Sanitary napkin 12 is preferably positioned such that it surrounds patient's penis 5. This can be most easily accomplished by folding sanitary napkin 12 in half and positioning the napkin so that its fold coincides with pouch's fold line 7 and lays flat against pouch 100. Alternatively, sanitary napkin 12 can be positioned so that it does not lay flat against pouch 100, but creates a channel the width of sanitary napkin 12. This is accomplished by rotating sanitary napkin 12 approximately ninety degrees from the position previously described. The creation of a channel may have the effect of causing less contact between patient's penis 5 and pouch 100.
In either position, sanitary napkin 12 can be manipulated so that it does not need to be folded in half. Although alternative methods for fitting sanitary napkin 12 inside pouch 100 include bending and making multiple folds, the positioning will be the same, i.e. either roughly parallel or perpendicular to fold line 7.
As shown in
Tethered pouch 15 is constructed from material 1 which normally has a substantially waterproof outer layer and an absorbent inner layer. As is known in the art, the inner layer acts to draw urine away from the patient, and the outer layer confines the urine to tethered pouch 15. As shown in
Tethered pouch 15 will now be further described with reference to
Tethered pouch is especially useful when a patient is very mobile. Such mobility can be involuntary, as with bedridden or wheelchair patients who might have nerved or muscle disorders, or voluntary as with active adults or children who have no or incomplete bladder control. Tethers 16 can be used to tie tethered pouch 15 securely to the patient's body. Upper tethers 18 can be used to secure tethered pouch 15 around the wearer's waist. Lower tethers 19, two at each of the lower corner points 17, can be tied around the wearer's legs to further secure tethered pouch 15.
In a particularly preferred embodiment, hole 4 of tethered pouch 15 will be a condom-like sleeve 20. Sleeve 20 will be open at one end to allow the wearer's penis 5 to deposit urine into tethered pouch 15. The other end will be attached in a sealed manner to hole portion 3 so as to prevent urine leakage.
Tethered pouch 16 is completely sealed except for top opening 21. Top opening 21 allows the health care provider to handle the patient's penis 5 and fully insert it into hole 4 (and sleeve 20 if present). In a particularly preferred embodiment, this access is enhanced by slit 22 in slit portion 2. Slit 22 can extend from the edge of slit portion 2 at top opening 21 to a point no lower than the point reached by flap 23 when flap 23 is in the closed position.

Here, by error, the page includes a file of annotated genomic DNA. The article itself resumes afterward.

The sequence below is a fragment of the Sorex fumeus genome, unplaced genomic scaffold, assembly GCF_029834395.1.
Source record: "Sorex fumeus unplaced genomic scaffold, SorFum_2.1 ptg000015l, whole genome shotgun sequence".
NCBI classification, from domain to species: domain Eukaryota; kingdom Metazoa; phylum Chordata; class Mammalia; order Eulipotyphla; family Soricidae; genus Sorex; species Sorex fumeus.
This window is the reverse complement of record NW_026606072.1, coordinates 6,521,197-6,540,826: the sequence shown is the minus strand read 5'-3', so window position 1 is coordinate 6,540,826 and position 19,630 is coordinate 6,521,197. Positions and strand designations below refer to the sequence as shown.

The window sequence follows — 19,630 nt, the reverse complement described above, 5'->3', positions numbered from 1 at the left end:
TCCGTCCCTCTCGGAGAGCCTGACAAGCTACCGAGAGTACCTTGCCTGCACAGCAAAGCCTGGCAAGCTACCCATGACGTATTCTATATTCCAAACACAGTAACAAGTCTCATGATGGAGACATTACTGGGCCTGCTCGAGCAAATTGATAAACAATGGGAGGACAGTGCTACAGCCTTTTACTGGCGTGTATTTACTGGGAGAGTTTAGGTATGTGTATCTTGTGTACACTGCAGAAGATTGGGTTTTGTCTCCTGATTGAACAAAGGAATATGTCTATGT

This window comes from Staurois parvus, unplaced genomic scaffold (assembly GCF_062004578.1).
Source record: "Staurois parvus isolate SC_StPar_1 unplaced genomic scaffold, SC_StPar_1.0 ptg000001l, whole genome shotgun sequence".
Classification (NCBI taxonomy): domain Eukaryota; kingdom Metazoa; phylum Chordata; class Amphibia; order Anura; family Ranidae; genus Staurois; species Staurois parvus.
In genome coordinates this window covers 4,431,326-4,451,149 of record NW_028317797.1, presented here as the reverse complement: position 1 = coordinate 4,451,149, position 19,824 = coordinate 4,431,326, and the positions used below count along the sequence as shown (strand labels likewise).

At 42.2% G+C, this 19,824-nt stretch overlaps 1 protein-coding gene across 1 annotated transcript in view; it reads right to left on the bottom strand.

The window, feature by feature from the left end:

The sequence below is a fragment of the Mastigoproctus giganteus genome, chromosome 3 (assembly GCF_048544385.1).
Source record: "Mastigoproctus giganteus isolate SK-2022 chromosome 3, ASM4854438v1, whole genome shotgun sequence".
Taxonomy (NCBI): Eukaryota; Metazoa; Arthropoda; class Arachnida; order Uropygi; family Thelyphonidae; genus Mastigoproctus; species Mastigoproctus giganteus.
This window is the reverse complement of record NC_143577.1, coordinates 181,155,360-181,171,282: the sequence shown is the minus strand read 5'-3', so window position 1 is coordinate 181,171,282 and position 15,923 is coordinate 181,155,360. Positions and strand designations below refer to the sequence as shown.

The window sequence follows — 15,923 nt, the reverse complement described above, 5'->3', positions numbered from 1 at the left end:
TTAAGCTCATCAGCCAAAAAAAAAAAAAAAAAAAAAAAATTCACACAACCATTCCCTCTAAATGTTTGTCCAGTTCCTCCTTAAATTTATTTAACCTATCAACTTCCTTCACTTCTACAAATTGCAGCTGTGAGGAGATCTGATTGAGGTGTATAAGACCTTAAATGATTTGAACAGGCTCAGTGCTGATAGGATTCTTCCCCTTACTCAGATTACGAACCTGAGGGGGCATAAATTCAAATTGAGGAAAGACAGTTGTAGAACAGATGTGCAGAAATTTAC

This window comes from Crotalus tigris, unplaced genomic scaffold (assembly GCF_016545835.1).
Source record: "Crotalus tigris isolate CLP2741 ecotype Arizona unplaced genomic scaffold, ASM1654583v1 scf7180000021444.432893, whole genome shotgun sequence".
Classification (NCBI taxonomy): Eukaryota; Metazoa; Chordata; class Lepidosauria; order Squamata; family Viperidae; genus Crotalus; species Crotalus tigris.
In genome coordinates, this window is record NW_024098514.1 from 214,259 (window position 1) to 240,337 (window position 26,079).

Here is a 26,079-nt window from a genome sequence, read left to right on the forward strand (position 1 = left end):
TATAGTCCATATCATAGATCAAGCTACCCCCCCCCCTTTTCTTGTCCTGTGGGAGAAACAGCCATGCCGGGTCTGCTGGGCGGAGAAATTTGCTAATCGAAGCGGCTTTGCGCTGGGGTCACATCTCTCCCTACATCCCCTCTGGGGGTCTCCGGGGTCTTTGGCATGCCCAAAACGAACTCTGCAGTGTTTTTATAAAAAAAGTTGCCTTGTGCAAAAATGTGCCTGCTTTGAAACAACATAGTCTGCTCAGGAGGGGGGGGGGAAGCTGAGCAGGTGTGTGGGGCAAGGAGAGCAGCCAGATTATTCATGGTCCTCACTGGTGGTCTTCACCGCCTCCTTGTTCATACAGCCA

After the patient's penis 5 has been inserted into hole 3, the health care provider then closes flap 23 so as to cover slit 22 and top opening 21. In a particularly preferred embodiment flap 23 will include adhesive on flap underside 24. Flap underside 24 can be manufactured using a removable cover which, when removed, will expose the adhesive on flap underside 24. When flap 23 is sealed in the closed position, it will completely cover top opening 21 and slit 22.
In the embodiments depicted in
In a particularly preferred embodiment, pouch 100 or tethered pouch 15 can include absorbent crystals which can be integrated into material 1. Such crystals (not shown) or material 1 itself can also be adapted to change color when in the presence of urine. If the waterproof side of material 1 is transparent enough, this color signal feature would alert the healthcare provider that the pouch needs to be changed.
Those skilled in the art may also wish to vary the thickness or absorption of material 1 used in pouch 100 or tethered pouch 15. For example, one may wish to use more absorbent material in the part of the pouch opposite top opening 21.
There are of course other alternate embodiments which are obvious from the foregoing descriptions of the invention, which are intended to be included within the scope of the invention, as defined by the following claims.
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|Citing Patent||Filing date||Publication date||Applicant||Title|
|US8277426||Sep 30, 2009||Oct 2, 2012||Wilcox Heather J||Male urinary incontinence device|
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|US8568376||Oct 7, 2011||Oct 29, 2013||Envision Product Development Group||Incontinence device for ambulatory males|
|US8936585||Oct 31, 2011||Jan 20, 2015||Pingu Limited||Incontinence device for non-ambulatory males|
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|International Classification||A61F5/44, A61F13/15|
|Nov 17, 2009||FPAY||Fee payment|
Year of fee payment: 4
|Feb 7, 2014||REMI||Maintenance fee reminder mailed|
|Jun 27, 2014||LAPS||Lapse for failure to pay maintenance fees|
|Aug 19, 2014||FP||Expired due to failure to pay maintenance fee|
Effective date: 20140627